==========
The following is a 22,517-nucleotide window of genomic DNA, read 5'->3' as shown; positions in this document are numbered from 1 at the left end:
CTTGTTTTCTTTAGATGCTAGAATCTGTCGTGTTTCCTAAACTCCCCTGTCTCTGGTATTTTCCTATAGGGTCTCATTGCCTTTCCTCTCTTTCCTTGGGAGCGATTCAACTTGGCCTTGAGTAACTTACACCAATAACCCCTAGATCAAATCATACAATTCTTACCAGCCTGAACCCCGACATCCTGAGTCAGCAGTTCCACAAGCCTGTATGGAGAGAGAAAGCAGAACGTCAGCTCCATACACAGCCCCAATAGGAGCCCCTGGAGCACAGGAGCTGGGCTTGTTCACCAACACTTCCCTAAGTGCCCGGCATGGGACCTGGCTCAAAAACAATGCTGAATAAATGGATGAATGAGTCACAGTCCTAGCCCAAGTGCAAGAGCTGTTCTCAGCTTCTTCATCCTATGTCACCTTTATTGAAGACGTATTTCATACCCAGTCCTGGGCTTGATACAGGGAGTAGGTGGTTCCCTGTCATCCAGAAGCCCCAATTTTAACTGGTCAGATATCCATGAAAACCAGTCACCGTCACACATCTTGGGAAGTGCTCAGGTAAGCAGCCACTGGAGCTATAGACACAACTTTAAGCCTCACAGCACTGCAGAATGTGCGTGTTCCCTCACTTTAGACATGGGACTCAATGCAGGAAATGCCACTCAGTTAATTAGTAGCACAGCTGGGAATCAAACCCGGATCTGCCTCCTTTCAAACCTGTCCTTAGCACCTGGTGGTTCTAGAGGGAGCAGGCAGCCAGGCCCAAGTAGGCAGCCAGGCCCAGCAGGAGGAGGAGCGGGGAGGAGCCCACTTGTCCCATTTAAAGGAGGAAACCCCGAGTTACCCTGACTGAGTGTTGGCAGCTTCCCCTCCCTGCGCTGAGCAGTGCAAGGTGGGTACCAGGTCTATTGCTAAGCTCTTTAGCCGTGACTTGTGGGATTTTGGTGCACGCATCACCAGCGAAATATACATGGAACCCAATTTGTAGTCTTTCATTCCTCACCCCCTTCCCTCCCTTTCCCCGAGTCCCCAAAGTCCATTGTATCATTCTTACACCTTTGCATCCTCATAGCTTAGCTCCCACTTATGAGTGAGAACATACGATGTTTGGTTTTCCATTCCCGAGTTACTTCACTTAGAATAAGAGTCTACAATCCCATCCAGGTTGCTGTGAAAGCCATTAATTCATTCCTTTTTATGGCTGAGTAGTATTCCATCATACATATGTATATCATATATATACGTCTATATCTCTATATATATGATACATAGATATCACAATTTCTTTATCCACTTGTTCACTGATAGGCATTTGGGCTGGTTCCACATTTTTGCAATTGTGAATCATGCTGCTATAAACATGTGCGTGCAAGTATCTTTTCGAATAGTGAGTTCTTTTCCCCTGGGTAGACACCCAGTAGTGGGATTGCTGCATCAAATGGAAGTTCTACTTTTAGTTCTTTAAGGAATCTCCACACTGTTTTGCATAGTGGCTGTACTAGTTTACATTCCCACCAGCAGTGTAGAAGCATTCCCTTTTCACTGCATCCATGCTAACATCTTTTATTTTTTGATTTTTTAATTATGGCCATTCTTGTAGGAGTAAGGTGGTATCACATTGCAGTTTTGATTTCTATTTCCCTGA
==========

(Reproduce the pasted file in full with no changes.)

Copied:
The following is a 22,517-nucleotide window of genomic DNA, read 5'->3' as shown; positions in this document are numbered from 1 at the left end:
CTTGTTTTCTTTAGATGCTAGAATCTGTCGTGTTTCCTAAACTCCCCTGTCTCTGGTATTTTCCTATAGGGTCTCATTGCCTTTCCTCTCTTTCCTTGGGAGCGATTCAACTTGGCCTTGAGTAACTTACACCAATAACCCCTAGATCAAATCATACAATTCTTACCAGCCTGAACCCCGACATCCTGAGTCAGCAGTTCCACAAGCCTGTATGGAGAGAGAAAGCAGAACGTCAGCTCCATACACAGCCCCAATAGGAGCCCCTGGAGCACAGGAGCTGGGCTTGTTCACCAACACTTCCCTAAGTGCCCGGCATGGGACCTGGCTCAAAAACAATGCTGAATAAATGGATGAATGAGTCACAGTCCTAGCCCAAGTGCAAGAGCTGTTCTCAGCTTCTTCATCCTATGTCACCTTTATTGAAGACGTATTTCATACCCAGTCCTGGGCTTGATACAGGGAGTAGGTGGTTCCCTGTCATCCAGAAGCCCCAATTTTAACTGGTCAGATATCCATGAAAACCAGTCACCGTCACACATCTTGGGAAGTGCTCAGGTAAGCAGCCACTGGAGCTATAGACACAACTTTAAGCCTCACAGCACTGCAGAATGTGCGTGTTCCCTCACTTTAGACATGGGACTCAATGCAGGAAATGCCACTCAGTTAATTAGTAGCACAGCTGGGAATCAAACCCGGATCTGCCTCCTTTCAAACCTGTCCTTAGCACCTGGTGGTTCTAGAGGGAGCAGGCAGCCAGGCCCAAGTAGGCAGCCAGGCCCAGCAGGAGGAGGAGCGGGGAGGAGCCCACTTGTCCCATTTAAAGGAGGAAACCCCGAGTTACCCTGACTGAGTGTTGGCAGCTTCCCCTCCCTGCGCTGAGCAGTGCAAGGTGGGTACCAGGTCTATTGCTAAGCTCTTTAGCCGTGACTTGTGGGATTTTGGTGCACGCATCACCAGCGAAATATACATGGAACCCAATTTGTAGTCTTTCATTCCTCACCCCCTTCCCTCCCTTTCCCCGAGTCCCCAAAGTCCATTGTATCATTCTTACACCTTTGCATCCTCATAGCTTAGCTCCCACTTATGAGTGAGAACATACGATGTTTGGTTTTCCATTCCCGAGTTACTTCACTTAGAATAAGAGTCTACAATCCCATCCAGGTTGCTGTGAAAGCCATTAATTCATTCCTTTTTATGGCTGAGTAGTATTCCATCATACATATGTATATCATATATATACGTCTATATCTCTATATATATGATACATAGATATCACAATTTCTTTATCCACTTGTTCACTGATAGGCATTTGGGCTGGTTCCACATTTTTGCAATTGTGAATCATGCTGCTATAAACATGTGCGTGCAAGTATCTTTTCGAATAGTGAGTTCTTTTCCCCTGGGTAGACACCCAGTAGTGGGATTGCTGCATCAAATGGAAGTTCTACTTTTAGTTCTTTAAGGAATCTCCACACTGTTTTGCATAGTGGCTGTACTAGTTTACATTCCCACCAGCAGTGTAGAAGCATTCCCTTTTCACTGCATCCATGCTAACATCTTTTATTTTTTGATTTTTTAATTATGGCCATTCTTGTAGGAGTAAGGTGGTATCACATTGCAGTTTTGATTTCTATTTCCCTGA